The Terra Sancta Museum gains a plinth from the age of Hadrian

The transfer of the base of the column from the Basilica of the Holy Sepulchre to the archaeological museum

Base of a column (plinth)  transferred from the Basilica of the Holy Sepulchre to the archaeological museum
Base of a column (plinth) transferred from the Basilica of the Holy Sepulchre to the archaeological museum

Following in the centuries-old tradition of working on recovering and restoring the Christian artistic heritage in the Holy Land, the Custody continues to protect its artistic treasures through actions of relocating and enhancing archaeological finds of considerable interest to reconstruct and protect the history of these Holy Places.

On Wednesday 19th October, at the first light of dawn, the very delicate transfer of a base of a column from the Basilica of the Holy Sepulchre to the archaeological museum at the Studium Biblicum Franciscanum was concluded. There, it will be displayed to the public together with the rich archaeological collection of the future “Holy Sepulchre” room of the Terra Sancta Museum, designed by Giovanni Tortelli (architect of the archaeological section) to bring together in a single location the finds linked to the history of one of the most precious places for Christians.

The operation took place before the curious eyes of pilgrims and passers-by, considering that the exceptional transport (which was carried out in several phases, as the base is fractured in three pieces, for a total weight of about 7 tons) went through the Old City along the main thoroughfare: the delicate feat required the close collaboration of technicians (the architects Vincenzo Zuppardo and Leonardo Di Marco), archaeologists (fr. Amedeo Ricco archaeologist of the Studium Biblicum Franciscanum) and a local labour force (the team managed by Youssef Musallam), who dealt with the material transport.

The plinth from the age of Hadrian

The architectonic element in question is of particular historical and artistic interest as it is a base plinth (the element that supports the column), attributed to the first decades of the 2nd century  (specifically to the reign of Hadrian 117-138). The most accredited hypothesis is that it belongs to the group of columns of the pagan temple built by the emperor on the place of Christ’s tomb, in the area of Golgotha. Later, when the Basilica of the Holy Sepulchre was built by Constantine in 325, these elements were used again several times  over the centuries; then, because of a devastating fire, from 1809, what remained of the columns – now reduced to fragments – was hidden from view, because it was part of the walls built to repair the damage that had occurred.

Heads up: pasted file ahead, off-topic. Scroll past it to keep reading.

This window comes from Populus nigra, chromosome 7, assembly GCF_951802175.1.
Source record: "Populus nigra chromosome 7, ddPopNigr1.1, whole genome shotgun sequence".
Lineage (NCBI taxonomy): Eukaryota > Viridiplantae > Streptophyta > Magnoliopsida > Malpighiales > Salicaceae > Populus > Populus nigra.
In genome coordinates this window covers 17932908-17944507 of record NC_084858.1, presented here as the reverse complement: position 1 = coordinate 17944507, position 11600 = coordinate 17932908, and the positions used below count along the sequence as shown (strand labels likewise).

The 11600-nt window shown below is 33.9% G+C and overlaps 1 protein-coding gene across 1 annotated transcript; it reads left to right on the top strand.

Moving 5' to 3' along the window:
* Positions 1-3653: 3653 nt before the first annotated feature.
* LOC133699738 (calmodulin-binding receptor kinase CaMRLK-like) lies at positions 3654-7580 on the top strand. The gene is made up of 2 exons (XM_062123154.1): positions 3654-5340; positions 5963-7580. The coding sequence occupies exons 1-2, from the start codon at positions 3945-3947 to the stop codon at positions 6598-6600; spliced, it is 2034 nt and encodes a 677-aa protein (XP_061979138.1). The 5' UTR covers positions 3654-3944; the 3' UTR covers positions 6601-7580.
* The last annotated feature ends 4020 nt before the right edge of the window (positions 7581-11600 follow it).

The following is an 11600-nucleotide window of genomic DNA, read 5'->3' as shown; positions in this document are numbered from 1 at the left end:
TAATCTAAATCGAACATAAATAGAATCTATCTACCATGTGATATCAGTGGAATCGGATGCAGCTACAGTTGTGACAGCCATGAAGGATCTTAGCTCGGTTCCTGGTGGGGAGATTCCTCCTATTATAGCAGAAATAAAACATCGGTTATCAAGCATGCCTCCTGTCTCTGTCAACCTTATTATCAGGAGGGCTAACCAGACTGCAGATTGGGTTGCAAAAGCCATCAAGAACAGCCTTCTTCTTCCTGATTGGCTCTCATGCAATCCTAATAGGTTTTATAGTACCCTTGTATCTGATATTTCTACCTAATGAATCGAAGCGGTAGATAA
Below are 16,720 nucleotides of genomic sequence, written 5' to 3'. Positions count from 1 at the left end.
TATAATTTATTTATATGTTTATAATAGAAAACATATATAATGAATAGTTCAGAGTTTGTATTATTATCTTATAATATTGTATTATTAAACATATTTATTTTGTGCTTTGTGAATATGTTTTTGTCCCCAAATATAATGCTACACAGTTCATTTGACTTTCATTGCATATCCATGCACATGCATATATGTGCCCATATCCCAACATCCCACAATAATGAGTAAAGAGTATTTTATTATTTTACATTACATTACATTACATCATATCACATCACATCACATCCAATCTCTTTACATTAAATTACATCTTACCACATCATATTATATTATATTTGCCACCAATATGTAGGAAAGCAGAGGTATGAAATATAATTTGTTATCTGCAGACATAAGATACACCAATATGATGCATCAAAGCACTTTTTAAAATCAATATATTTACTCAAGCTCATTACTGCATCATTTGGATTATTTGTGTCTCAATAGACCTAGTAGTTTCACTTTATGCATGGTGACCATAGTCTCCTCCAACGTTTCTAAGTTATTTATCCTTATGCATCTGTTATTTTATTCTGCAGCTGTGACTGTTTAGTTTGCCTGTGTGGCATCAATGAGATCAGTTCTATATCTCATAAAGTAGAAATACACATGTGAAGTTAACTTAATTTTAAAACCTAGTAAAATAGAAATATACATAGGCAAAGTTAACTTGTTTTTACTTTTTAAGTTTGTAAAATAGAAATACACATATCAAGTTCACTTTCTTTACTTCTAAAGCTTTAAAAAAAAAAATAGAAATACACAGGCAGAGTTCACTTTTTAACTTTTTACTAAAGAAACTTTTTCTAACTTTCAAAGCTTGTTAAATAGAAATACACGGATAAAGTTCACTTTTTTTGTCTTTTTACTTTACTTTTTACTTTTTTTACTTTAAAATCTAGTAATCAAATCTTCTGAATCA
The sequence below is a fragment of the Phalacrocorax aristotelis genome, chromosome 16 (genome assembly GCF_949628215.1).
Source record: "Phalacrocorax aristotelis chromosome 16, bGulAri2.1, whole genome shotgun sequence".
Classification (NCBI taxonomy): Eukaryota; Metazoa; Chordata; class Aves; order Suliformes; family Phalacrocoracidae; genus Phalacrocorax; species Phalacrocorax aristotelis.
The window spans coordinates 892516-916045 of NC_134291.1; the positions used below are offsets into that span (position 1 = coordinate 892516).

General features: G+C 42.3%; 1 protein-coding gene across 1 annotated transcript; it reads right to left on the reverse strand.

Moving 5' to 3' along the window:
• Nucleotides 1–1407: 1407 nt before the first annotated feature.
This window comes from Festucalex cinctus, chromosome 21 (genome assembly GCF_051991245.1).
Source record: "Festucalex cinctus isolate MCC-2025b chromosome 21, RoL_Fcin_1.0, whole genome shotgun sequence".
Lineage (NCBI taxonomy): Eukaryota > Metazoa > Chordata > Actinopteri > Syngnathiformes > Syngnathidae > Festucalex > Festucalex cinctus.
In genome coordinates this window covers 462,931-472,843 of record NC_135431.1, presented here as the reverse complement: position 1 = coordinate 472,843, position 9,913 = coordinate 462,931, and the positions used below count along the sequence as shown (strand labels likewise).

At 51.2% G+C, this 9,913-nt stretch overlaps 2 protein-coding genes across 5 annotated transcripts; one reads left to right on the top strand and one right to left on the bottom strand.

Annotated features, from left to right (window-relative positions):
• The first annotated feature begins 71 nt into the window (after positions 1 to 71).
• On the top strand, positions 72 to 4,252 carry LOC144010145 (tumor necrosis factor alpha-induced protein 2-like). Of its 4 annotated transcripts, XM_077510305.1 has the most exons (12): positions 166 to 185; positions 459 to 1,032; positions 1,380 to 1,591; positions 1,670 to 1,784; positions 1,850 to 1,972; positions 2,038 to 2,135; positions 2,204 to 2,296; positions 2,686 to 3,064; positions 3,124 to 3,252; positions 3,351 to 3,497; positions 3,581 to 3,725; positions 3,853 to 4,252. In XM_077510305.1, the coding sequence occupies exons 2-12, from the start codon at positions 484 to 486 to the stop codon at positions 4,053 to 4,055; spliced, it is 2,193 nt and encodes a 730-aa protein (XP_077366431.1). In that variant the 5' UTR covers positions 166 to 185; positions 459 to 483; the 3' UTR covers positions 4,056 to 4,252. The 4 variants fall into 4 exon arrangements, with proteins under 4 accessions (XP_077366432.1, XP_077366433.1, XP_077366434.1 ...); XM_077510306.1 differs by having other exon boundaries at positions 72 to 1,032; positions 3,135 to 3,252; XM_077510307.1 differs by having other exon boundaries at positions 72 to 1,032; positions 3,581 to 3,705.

“During the phase of restoration and excavations of the basilica from 1960 onwards, explains the archaeologist Fr. Amedeo Ricco, who carefully followed all the phases of the transport, “surviving columns and capitals from the Franciscan part of the basilica and therefore belonging to the Latins, were  rediscovered and transported by the Franciscans to Gethsemane around 1975 and have recently been placed in the museum of the Studium Biblicum Franciscanum. The only piece that was missing was precisely this one, the base plinth of the column, which had remained for over 50 years in the basilica, probably due to the extreme difficulty of transporting it, but also because of the sudden death of the Dominican Father Charles Coüasnon, the architect who directed the restoration. Thanks to our research in the archives of recent years, we have been able to reconstruct its origin: from the colonnade owned by the Latins, exactly like all the other pieces already transported to the museum. This way, in joint agreement with the other communities present in the basilica, today we have at last reunited the plinth with the other architectonic elements that made up the colonnade of the Constantine Rotonda.”

When the transport of the plinth was over, the technicians and workmen who conducted and supervised the move, looked relieved and satisfied, as the movement required considerably complex and articulated passages, especially in some points of the Old City. Fr. Eugenio Alliata, archaeologist and director of the archaeological section of the Terra Sancta Museum, also took part in the successful conclusion of transferring the base of the column: “It was the great Father Virgilio Corbo who, for the Franciscans, did the first archaeological analyses on these finds of the basilica,” Fr. Alliata recalls. Toady, after so many years, the favourable circumstances have been created to resume this work, which will lead to increasingly greater knowledge about the basilica and its history.”

Silvia Giuliano